Though there is no mileage requirement to enter Level I, the commitment to safe riding is tracked by the number of accident free miles since joining GWRRA. Accident free miles are accumulated in 5,000 mile increments and may be updated at yearly intervals.
The requirement for Level I is current membership and the expressed commitment of the Rider and/or Co-Rider to strive for and practice safe riding. Enrollment in the Levels Program is free. There is no cost for Level I unless you wish to purchase pins and patches. We would encourage you to then display your patches as an outward sign of your commitment to riding safely.
Stay tuned for a more in-depth look at Level II.
Joy & Scott Mattson
MN District Educators
February 2018 Article
Posted: 21 Jan 2018 02:17 PM
As we flip the page of the calendar to February, we can only hope that the weather has started to moderate. The frigid temperatures have warmed, but we still can experience snow flurries, freezing rain, and ice/black ice. We see the most accidents/spin outs when conditions include these kinds of conditions. There was recently a 20 car pile-up near our home because of these very conditions. People were driving too fast and couldn’t stop due to the icy bridge surface.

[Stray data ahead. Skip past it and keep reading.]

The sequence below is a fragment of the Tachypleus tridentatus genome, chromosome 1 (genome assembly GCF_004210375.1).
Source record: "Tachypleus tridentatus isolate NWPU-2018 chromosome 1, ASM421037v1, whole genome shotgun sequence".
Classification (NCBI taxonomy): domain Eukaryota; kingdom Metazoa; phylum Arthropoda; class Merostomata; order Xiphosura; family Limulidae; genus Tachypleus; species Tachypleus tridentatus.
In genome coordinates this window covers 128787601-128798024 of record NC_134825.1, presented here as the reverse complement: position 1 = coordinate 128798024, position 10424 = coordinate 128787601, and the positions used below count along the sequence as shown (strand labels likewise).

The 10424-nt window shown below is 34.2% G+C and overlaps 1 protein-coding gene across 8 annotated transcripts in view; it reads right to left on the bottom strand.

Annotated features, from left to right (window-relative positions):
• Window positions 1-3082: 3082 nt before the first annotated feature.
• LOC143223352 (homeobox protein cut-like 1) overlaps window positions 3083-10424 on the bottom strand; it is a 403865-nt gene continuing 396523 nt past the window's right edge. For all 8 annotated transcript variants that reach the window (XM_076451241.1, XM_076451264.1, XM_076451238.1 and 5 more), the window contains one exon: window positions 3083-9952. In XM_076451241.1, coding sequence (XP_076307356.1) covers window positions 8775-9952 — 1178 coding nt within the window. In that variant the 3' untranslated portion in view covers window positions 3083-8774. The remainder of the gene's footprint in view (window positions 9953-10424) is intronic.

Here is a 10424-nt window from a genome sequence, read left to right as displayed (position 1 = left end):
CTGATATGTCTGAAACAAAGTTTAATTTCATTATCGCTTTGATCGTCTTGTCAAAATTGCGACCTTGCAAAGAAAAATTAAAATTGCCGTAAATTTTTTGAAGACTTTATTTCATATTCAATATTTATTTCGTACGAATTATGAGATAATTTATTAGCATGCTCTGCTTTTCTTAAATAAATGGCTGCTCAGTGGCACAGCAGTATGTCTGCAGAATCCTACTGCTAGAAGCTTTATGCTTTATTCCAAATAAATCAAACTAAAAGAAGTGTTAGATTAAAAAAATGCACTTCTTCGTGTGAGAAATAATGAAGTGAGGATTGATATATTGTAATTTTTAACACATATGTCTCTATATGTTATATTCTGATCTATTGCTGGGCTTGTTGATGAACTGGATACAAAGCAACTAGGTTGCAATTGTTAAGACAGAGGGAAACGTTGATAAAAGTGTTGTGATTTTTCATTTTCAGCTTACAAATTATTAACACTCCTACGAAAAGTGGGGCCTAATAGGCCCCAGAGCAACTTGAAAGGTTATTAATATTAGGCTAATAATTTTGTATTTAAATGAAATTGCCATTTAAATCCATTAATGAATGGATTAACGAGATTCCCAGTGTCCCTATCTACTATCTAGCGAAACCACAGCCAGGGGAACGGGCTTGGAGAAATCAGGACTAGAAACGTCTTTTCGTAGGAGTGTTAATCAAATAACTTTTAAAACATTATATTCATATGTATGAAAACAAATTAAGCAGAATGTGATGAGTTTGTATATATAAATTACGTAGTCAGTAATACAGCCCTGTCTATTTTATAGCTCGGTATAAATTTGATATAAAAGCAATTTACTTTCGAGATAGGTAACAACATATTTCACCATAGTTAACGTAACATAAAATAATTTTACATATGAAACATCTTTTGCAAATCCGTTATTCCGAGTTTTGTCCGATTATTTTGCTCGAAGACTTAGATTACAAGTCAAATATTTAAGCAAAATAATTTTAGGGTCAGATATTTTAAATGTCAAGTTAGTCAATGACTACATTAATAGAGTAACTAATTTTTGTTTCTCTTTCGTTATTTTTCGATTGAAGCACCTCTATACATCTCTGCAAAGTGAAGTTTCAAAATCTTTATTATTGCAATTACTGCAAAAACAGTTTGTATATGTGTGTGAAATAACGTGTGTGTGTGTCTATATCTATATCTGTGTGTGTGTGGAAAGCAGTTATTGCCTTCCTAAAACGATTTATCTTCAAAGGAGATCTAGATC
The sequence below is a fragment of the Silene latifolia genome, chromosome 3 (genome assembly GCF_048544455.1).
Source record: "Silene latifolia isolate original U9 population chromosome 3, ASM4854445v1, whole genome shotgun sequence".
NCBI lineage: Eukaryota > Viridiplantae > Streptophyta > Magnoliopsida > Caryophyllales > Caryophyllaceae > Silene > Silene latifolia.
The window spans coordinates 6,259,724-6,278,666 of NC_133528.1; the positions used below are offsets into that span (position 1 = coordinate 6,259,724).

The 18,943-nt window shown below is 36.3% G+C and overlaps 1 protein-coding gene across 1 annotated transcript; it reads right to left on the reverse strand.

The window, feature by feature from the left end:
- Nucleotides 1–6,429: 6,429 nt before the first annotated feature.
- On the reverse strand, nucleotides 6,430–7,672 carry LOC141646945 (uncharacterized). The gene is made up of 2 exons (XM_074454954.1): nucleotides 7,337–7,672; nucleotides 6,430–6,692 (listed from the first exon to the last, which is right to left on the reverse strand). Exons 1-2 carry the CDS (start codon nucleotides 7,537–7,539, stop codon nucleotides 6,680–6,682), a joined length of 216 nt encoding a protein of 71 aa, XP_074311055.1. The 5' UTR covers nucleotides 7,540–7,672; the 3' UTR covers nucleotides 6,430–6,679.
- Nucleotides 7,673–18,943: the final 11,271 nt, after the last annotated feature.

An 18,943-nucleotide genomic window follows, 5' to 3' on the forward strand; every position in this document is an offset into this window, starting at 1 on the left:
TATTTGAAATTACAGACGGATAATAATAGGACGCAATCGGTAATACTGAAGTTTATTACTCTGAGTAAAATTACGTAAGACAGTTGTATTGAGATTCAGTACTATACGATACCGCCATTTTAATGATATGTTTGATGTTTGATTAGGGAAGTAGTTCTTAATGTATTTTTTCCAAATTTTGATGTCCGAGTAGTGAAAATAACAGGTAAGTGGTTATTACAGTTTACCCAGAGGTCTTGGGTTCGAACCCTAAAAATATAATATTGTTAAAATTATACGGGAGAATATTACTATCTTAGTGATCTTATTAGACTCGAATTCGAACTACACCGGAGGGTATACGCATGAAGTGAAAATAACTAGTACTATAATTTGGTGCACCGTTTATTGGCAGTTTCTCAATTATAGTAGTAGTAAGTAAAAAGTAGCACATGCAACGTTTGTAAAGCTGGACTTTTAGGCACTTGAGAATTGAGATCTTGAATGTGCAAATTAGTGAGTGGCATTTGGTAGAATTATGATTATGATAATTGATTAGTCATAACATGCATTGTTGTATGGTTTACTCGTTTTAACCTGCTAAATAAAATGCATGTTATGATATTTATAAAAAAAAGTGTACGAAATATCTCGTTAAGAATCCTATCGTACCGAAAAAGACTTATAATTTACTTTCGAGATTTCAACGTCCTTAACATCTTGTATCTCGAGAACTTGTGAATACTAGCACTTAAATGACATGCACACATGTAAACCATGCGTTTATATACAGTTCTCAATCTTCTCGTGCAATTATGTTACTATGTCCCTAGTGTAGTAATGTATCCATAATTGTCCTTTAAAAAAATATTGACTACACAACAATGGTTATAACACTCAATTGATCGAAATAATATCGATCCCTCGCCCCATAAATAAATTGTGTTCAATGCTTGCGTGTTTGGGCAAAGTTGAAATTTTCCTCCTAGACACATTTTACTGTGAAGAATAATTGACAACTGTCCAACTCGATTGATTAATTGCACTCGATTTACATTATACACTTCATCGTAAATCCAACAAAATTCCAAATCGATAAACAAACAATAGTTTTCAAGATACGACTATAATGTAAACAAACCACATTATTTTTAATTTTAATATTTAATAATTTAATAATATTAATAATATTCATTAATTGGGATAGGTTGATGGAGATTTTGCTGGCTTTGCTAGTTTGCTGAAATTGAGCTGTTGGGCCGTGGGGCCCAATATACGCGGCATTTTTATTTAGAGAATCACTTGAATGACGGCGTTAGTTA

When the road surface is icy, traction is greatly reduced so the best thing one can do is to stay home which, for many of us, usually won’t happen. If you must drive in icy conditions, slow down and, similar to riding in the rain, be smooth with braking/accelerating.
When we lose traction, we lose the braking and steering control of our vehicle. Even with four tires on the ground and ABS, it is easy to lose control of a vehicle on ice. When braking, remember to brake first then steer. That applies to motorcycles, trikes and cars. This allows you to retain some steering capabilities.